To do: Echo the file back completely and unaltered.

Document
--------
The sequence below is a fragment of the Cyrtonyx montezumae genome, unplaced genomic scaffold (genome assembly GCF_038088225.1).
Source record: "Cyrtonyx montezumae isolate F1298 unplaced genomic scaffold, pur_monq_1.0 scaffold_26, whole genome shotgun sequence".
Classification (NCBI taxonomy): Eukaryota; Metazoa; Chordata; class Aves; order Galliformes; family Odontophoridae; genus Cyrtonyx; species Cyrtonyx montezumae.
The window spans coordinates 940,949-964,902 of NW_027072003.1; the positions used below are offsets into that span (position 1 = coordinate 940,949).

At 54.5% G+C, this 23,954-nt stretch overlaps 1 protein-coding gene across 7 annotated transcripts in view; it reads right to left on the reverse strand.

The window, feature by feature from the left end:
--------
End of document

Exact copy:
The sequence below is a fragment of the Cyrtonyx montezumae genome, unplaced genomic scaffold (genome assembly GCF_038088225.1).
Source record: "Cyrtonyx montezumae isolate F1298 unplaced genomic scaffold, pur_monq_1.0 scaffold_26, whole genome shotgun sequence".
Classification (NCBI taxonomy): Eukaryota; Metazoa; Chordata; class Aves; order Galliformes; family Odontophoridae; genus Cyrtonyx; species Cyrtonyx montezumae.
The window spans coordinates 940,949-964,902 of NW_027072003.1; the positions used below are offsets into that span (position 1 = coordinate 940,949).

At 54.5% G+C, this 23,954-nt stretch overlaps 1 protein-coding gene across 7 annotated transcripts in view; it reads right to left on the reverse strand.

The window, feature by feature from the left end: